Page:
In that first game, which we won, 27-20, we had a real problem with Jay Schroeder. Schroeder, who was the NFC's Pro Bowl quarterback last season, is big and mobile. He's been the quarterback only a short while -- since Joe Theismann broke his leg and had to retire in 1985 -- but he's given them a dimension they didn't have with Joe.
We had Jay and the Redskins pretty well contained during the first half. We led, 13-3, going into the locker room, and then when we added another score shortly into the third period, we seemed to be in pretty good shape. That's when Schroeder took over. He rolled up more than 400 passing yards for the game, and most of them seemed to come in the second half. We broke a 20-20 tie with a last-minute touchdown run by Joe Morris.
Now, when a guy rolls up 400 yards passing on you, there are two possibilities: either he's that good or you're that bad. In our case, it was a combination of both. I knew I was myself in that game for a few reasons. I got some good hits in it, I left the field with my body hurting -- I don't know where or how, but my shoulder was on fire -- and I was in a rage at the noncoverage we had thrown at Washington. Schroeder had been bombing us for 30 minutes, and whatever we were doing up front to pressure him -- we sacked the sonuvadog four times -- didn't seem to matter. One of our defensive backs fell down on one long pass; there were stupid calls and blown coverages on others. I went crazy.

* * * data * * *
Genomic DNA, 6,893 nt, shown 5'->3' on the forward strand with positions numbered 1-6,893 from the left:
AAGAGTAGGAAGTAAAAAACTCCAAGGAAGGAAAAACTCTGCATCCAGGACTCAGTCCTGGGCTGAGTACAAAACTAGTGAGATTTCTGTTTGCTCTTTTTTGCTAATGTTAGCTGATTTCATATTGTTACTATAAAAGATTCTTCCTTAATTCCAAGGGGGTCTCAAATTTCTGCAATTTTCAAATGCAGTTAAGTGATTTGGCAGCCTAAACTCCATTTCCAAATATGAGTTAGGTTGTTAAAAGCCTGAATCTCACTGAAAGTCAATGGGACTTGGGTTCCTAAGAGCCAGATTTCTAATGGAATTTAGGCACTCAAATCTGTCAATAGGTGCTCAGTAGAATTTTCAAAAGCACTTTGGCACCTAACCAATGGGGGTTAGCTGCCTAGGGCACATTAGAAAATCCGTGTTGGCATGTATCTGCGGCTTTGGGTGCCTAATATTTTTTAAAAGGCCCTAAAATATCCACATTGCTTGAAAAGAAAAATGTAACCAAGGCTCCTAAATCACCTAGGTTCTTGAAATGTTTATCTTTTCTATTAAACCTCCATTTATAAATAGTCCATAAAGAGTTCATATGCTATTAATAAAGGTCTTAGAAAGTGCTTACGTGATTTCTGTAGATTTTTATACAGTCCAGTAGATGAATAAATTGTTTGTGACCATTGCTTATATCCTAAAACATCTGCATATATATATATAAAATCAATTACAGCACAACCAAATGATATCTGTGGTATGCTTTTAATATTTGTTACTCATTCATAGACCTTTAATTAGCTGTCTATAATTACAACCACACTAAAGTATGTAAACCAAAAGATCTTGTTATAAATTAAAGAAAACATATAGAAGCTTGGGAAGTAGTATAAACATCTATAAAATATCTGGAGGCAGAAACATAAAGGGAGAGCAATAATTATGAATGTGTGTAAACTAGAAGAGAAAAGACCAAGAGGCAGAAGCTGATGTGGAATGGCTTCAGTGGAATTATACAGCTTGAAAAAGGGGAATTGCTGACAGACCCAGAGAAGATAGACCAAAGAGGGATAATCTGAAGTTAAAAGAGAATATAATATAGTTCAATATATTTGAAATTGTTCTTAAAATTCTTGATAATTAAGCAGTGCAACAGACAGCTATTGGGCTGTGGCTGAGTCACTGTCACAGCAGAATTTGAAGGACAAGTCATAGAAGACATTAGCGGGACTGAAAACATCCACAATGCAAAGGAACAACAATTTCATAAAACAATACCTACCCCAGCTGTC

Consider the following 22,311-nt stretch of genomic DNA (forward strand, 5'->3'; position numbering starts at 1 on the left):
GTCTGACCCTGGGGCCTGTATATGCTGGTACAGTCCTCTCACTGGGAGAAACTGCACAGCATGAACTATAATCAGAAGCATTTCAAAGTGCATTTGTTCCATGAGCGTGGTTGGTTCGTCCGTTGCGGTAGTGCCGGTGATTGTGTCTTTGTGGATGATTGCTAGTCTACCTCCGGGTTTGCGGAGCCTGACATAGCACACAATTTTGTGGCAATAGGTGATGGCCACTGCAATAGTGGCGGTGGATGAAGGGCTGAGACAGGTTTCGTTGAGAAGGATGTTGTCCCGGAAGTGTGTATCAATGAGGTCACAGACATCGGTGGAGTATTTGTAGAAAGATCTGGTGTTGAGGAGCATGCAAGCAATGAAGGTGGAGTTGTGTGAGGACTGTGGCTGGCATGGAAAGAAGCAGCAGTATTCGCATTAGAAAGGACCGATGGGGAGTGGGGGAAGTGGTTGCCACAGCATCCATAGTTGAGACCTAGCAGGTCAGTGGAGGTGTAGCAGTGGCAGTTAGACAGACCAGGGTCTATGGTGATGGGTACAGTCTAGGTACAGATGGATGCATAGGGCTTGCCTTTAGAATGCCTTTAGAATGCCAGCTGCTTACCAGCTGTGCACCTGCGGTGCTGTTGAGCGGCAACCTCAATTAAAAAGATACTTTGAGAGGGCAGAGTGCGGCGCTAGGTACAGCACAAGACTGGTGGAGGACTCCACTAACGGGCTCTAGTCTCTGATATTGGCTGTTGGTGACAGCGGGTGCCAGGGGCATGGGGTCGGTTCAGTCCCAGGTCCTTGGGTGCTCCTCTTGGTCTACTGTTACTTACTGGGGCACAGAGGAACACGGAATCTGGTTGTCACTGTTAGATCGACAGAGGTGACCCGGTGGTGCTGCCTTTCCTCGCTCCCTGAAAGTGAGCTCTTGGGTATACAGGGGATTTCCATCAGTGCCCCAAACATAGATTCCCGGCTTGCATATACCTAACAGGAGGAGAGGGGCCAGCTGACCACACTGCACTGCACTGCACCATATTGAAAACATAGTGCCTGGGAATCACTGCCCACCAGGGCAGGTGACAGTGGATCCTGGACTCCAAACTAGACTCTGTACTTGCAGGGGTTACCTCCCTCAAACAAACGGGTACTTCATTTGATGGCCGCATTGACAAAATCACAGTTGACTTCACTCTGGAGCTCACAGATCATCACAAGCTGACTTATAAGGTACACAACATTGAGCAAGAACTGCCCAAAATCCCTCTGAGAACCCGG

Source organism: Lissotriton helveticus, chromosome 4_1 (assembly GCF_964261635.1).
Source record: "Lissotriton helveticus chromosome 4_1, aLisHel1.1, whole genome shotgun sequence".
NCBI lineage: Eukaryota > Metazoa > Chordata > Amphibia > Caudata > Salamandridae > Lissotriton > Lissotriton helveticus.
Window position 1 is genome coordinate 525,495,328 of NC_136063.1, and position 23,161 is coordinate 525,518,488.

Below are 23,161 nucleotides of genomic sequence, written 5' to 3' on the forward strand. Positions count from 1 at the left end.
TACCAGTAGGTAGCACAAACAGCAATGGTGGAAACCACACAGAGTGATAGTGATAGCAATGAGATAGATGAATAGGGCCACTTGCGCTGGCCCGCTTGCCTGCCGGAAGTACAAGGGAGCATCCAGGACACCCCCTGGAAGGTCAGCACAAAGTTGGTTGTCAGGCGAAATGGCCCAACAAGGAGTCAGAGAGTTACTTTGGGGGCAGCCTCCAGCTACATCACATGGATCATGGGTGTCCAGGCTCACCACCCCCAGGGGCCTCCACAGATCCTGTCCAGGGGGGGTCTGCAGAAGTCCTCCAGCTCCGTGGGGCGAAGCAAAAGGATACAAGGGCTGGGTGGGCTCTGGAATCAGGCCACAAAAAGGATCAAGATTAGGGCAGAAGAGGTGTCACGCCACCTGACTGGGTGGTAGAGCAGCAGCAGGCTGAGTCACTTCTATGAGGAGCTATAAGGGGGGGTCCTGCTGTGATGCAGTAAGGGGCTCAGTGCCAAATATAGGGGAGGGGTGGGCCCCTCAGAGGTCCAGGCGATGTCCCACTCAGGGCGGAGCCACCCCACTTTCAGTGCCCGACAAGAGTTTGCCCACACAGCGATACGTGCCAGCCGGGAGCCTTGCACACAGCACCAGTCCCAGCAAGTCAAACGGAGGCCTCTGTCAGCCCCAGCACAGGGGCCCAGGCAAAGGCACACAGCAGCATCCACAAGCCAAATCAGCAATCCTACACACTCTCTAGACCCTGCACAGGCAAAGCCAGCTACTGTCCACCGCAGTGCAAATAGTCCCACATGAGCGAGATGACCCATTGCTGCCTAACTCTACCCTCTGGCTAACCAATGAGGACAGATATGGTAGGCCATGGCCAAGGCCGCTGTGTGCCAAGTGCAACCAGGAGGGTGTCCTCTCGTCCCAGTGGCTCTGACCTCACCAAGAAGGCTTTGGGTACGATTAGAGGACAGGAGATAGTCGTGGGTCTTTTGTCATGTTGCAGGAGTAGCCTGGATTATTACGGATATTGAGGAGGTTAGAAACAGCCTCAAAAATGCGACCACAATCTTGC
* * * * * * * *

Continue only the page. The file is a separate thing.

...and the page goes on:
I hollered at the defensive backs for making the same mistakes twice, I hollered at our coaches for calling the same plays that had gotten us burned just before. I wound up kicking over some Gatorade and being just a madman on the sidelines.